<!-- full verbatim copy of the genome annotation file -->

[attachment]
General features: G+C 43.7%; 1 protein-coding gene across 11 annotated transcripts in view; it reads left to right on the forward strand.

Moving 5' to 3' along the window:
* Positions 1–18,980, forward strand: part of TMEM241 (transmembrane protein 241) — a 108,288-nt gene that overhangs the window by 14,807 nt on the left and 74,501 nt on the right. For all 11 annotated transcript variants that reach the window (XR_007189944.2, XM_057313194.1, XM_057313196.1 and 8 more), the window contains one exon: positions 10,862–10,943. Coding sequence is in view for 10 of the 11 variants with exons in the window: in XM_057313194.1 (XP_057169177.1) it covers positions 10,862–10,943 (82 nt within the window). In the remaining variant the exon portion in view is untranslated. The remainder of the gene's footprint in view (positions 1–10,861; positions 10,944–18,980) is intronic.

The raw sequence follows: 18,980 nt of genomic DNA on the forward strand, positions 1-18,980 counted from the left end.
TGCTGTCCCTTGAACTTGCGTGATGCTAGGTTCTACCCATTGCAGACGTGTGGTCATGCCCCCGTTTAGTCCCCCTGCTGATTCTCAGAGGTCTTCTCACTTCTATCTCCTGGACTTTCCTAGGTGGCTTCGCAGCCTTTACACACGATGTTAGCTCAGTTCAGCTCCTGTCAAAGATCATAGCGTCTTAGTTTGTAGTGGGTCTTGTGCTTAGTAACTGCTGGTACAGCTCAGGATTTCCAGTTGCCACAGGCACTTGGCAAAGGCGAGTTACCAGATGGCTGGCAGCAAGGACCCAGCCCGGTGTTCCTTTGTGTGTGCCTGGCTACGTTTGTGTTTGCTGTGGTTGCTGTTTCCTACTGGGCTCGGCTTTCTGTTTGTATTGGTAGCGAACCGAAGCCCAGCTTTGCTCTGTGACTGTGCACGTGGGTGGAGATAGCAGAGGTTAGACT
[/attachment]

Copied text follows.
General features: G+C 43.7%; 1 protein-coding gene across 11 annotated transcripts in view; it reads left to right on the forward strand.

Moving 5' to 3' along the window:
* Positions 1–18,980, forward strand: part of TMEM241 (transmembrane protein 241) — a 108,288-nt gene that overhangs the window by 14,807 nt on the left and 74,501 nt on the right. For all 11 annotated transcript variants that reach the window (XR_007189944.2, XM_057313194.1, XM_057313196.1 and 8 more), the window contains one exon: positions 10,862–10,943. Coding sequence is in view for 10 of the 11 variants with exons in the window: in XM_057313194.1 (XP_057169177.1) it covers positions 10,862–10,943 (82 nt within the window). In the remaining variant the exon portion in view is untranslated. The remainder of the gene's footprint in view (positions 1–10,861; positions 10,944–18,980) is intronic.

The raw sequence follows: 18,980 nt of genomic DNA on the forward strand, positions 1-18,980 counted from the left end.
TGCTGTCCCTTGAACTTGCGTGATGCTAGGTTCTACCCATTGCAGACGTGTGGTCATGCCCCCGTTTAGTCCCCCTGCTGATTCTCAGAGGTCTTCTCACTTCTATCTCCTGGACTTTCCTAGGTGGCTTCGCAGCCTTTACACACGATGTTAGCTCAGTTCAGCTCCTGTCAAAGATCATAGCGTCTTAGTTTGTAGTGGGTCTTGTGCTTAGTAACTGCTGGTACAGCTCAGGATTTCCAGTTGCCACAGGCACTTGGCAAAGGCGAGTTACCAGATGGCTGGCAGCAAGGACCCAGCCCGGTGTTCCTTTGTGTGTGCCTGGCTACGTTTGTGTTTGCTGTGGTTGCTGTTTCCTACTGGGCTCGGCTTTCTGTTTGTATTGGTAGCGAACCGAAGCCCAGCTTTGCTCTGTGACTGTGCACGTGGGTGGAGATAGCAGAGGTTAGACT